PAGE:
A small town in the heart of Sardinia, in the Nuoro countryside, 2500 the population, more than 200 the wine making families. In Mamoiada the people have wine in their Dna. … More Mamoiada: the genuine, raw, millenary face of Sardinia’s viticulture
Wine travel in the Italy of forgotten grapes: today we fly to Friuli Venezia Giulia to meet Schioppettino, the crackling red from Prepotto was almost extinct.. … More Schioppettino, the forgotten grape that sounds like it tastes: crackling!
For this week episode of the mini series “post-Covid wine travels” we fly to Veneto where I will introduce you to another undiscovered wine gem of Italy: mister Durello, the wine crafted from the Durella native grape. Follow me please, you don’t even need a carry-on. I am sure you can agree that the Veneto’s … More It’s sparkling. It’s from Veneto. But it’s not Prosecco. Ever heard about Durello?
I choose to focus on less known areas, true hidden gems, both for the quality and rarity of the wines and the breathtaking landscapes and huge cultural offer. Today we fly to Puglia, the heel of our “boot-shaped” country, to a wine region which is often underestimated also by Italians: the Daunia, the land nestled between Trani, Andria and Barletta province and the Murge plateau. … More Post-Covid wine travel series. Undiscovered Puglia: the native grapes, the places and the millenary culture of the Murge
Plan your dream wine travel to Italy when the Covid emergency will be over. Visit the least known wine regions to discover the authentic Italian countryside. … More Post-Covid Italian wine travels’ serie. Little-known must-see wine regions to visit after the pandemic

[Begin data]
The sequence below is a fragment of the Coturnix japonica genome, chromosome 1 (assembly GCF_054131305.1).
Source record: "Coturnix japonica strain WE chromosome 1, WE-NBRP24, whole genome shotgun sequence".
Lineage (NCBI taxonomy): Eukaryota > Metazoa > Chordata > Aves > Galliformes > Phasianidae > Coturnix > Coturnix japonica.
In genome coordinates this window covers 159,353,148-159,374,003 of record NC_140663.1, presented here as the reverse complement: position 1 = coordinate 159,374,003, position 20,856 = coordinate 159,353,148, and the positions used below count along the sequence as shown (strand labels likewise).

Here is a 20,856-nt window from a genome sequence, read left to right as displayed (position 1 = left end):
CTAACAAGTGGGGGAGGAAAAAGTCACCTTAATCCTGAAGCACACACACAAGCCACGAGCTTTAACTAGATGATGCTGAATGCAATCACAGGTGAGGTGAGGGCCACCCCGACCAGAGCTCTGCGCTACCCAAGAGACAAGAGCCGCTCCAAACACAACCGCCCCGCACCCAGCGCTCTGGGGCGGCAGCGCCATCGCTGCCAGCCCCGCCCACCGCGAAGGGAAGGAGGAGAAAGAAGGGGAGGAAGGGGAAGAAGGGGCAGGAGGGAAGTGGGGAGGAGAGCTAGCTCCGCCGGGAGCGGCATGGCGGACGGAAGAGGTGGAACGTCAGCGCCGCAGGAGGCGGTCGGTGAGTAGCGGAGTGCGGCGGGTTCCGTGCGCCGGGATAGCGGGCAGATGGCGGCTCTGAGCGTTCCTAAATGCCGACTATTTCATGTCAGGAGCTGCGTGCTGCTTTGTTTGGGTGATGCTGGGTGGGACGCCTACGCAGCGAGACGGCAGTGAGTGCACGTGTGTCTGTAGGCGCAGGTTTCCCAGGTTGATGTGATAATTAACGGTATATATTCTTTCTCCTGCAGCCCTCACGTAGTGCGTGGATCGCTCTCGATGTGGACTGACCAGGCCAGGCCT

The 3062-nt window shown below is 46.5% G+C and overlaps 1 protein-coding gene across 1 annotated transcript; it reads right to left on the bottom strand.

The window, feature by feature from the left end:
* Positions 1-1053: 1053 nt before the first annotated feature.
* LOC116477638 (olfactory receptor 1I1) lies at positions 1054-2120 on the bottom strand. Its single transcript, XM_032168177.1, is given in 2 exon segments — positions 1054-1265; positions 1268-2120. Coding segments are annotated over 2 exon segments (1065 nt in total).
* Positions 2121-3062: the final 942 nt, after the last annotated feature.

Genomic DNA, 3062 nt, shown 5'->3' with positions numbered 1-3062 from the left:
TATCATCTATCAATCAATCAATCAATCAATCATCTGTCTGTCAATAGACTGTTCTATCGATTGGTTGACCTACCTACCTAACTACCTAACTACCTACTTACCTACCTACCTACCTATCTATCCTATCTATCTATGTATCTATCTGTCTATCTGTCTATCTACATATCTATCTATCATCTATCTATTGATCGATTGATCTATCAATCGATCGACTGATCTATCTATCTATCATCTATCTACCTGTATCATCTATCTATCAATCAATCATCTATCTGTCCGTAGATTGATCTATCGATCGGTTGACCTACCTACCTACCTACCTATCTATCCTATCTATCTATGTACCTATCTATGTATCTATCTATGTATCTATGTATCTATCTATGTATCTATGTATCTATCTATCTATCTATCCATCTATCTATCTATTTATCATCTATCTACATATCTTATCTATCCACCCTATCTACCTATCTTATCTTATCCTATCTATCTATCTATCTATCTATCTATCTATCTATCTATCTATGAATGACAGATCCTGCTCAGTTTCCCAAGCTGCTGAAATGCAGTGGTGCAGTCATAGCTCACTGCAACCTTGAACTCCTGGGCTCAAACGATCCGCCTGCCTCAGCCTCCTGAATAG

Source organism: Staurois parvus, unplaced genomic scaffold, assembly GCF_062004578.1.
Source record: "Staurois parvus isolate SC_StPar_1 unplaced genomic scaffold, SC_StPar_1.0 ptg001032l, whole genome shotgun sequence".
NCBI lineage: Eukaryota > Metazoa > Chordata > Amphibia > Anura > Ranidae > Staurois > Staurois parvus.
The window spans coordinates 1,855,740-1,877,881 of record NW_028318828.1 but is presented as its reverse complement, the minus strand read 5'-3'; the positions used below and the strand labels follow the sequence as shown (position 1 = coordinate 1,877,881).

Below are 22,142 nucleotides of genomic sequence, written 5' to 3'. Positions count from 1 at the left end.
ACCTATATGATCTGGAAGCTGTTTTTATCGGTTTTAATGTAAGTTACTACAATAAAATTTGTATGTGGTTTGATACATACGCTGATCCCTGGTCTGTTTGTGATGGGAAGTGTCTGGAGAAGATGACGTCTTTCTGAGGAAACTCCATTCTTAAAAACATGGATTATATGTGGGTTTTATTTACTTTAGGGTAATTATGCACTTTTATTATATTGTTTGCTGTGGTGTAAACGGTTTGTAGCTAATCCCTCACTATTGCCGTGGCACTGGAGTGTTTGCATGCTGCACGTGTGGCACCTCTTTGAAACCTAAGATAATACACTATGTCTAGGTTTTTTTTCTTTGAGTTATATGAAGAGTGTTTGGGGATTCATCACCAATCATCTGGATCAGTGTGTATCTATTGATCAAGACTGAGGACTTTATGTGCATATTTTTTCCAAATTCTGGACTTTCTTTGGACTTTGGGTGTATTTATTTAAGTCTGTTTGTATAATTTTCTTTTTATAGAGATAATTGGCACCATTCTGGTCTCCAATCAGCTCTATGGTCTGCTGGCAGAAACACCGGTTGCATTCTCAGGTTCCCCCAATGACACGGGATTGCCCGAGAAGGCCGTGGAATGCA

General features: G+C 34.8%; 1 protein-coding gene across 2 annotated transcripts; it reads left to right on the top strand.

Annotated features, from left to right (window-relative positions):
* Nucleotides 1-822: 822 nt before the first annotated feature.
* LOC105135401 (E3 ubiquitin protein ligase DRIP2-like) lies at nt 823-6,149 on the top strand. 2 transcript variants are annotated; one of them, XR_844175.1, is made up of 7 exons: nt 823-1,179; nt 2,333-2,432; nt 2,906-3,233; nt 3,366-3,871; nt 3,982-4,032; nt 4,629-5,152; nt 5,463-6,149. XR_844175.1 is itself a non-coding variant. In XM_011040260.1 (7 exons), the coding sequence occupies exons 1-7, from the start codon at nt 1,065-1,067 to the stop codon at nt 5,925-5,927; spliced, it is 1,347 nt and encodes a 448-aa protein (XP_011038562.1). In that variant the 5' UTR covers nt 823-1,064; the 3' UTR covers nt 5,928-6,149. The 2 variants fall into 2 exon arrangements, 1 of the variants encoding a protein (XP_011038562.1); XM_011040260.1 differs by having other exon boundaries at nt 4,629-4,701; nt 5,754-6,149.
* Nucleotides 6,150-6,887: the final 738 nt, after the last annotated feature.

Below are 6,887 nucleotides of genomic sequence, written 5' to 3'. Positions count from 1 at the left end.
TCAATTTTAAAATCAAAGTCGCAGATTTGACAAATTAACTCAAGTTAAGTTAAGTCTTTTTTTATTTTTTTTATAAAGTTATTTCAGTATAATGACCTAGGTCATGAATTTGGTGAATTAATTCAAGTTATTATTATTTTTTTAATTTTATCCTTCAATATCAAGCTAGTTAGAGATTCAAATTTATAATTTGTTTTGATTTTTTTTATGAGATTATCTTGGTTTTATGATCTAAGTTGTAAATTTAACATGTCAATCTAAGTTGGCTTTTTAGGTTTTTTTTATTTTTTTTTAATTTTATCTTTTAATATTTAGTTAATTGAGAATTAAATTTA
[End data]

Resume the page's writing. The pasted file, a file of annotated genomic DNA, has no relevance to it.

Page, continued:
Along the picturesque Adriatic coast of central Italy—surrounded by Le Marche to the north, Lazio to the west, and Molise to the southeast—lies the historical, charming region of Abruzzo. Dating back to the Etruscans in the sixth century BC, winemaking has played an integral role in the agricultural landscape of Abruzzo; however, there is additional … More Abruzzo: a small region with a huge wine diversity
The Ferrari Camp is a four days event with the Ferrari winery in Trento to discover what’s behind their award winning Metodo Classico sparkling wines and to know viticulture, history and gastronomy of the Trento Doc area. Seminars, tastings, Michelin star dinners, helicopter tour, harvest and pic nic in the vineyards are only some of the amazing activities I experienced, read and watch more here… … More Ferrari Trento Doc: the fine mountain bubbles of Italy that outpaced Champagne
It’s no surprise that in the last decade Oregon has become the benchmark for New World’s Pinot Noirs. I tasted several very very good wines, nothing less than the French over famous (and sometimes over priced) Burgundy’s. Is Willamette Valley going to be the future of high end world class Pinots? … More Willamette Valley: the international epicenter of New World’s Pinot Noir
Because of Maremma’s coastal location, there is an overall temperate climate with a consistent breeze that further ameliorates the effects of any harsh summers or brutal winters. Additionally, the soils present here include a sandy clay soil and a silty clay soil comprised of a very fine gravel—both of which impart nuances to the characters of the grapes grown here and the wines produced in this Bolgheri wine region. … More Guado al Tasso: the Antinori legacy and the quality of Bolgheri terroir
In the attempt to find an identity for this little wine region, so peculiar from a climatic and geological point of view and inspired by the Super Tuscan movement, the most prestigious Riparbella’s wineries decided to focus on international varieties … More Riparbella, the coastal Super Tuscans’ kingdom